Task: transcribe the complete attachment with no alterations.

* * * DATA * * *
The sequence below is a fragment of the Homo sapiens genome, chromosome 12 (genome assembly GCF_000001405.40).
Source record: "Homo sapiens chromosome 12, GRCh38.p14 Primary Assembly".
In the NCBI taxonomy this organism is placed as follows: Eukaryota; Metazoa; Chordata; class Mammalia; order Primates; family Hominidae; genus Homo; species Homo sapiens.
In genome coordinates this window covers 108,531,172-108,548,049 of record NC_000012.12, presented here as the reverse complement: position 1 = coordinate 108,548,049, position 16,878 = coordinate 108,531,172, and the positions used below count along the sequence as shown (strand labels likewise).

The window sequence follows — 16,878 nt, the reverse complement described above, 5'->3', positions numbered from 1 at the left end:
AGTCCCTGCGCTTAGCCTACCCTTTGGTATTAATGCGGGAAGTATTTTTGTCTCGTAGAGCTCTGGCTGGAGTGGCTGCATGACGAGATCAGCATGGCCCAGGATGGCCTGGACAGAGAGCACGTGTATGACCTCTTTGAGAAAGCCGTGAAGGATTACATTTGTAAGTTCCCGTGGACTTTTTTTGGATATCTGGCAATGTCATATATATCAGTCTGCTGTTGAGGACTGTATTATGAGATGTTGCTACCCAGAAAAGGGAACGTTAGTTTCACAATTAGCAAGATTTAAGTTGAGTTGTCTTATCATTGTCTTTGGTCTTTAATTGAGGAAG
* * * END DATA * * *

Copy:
The sequence below is a fragment of the Homo sapiens genome, chromosome 12 (genome assembly GCF_000001405.40).
Source record: "Homo sapiens chromosome 12, GRCh38.p14 Primary Assembly".
In the NCBI taxonomy this organism is placed as follows: Eukaryota; Metazoa; Chordata; class Mammalia; order Primates; family Hominidae; genus Homo; species Homo sapiens.
In genome coordinates this window covers 108,531,172-108,548,049 of record NC_000012.12, presented here as the reverse complement: position 1 = coordinate 108,548,049, position 16,878 = coordinate 108,531,172, and the positions used below count along the sequence as shown (strand labels likewise).

The window sequence follows — 16,878 nt, the reverse complement described above, 5'->3', positions numbered from 1 at the left end:
AGTCCCTGCGCTTAGCCTACCCTTTGGTATTAATGCGGGAAGTATTTTTGTCTCGTAGAGCTCTGGCTGGAGTGGCTGCATGACGAGATCAGCATGGCCCAGGATGGCCTGGACAGAGAGCACGTGTATGACCTCTTTGAGAAAGCCGTGAAGGATTACATTTGTAAGTTCCCGTGGACTTTTTTTGGATATCTGGCAATGTCATATATATCAGTCTGCTGTTGAGGACTGTATTATGAGATGTTGCTACCCAGAAAAGGGAACGTTAGTTTCACAATTAGCAAGATTTAAGTTGAGTTGTCTTATCATTGTCTTTGGTCTTTAATTGAGGAAG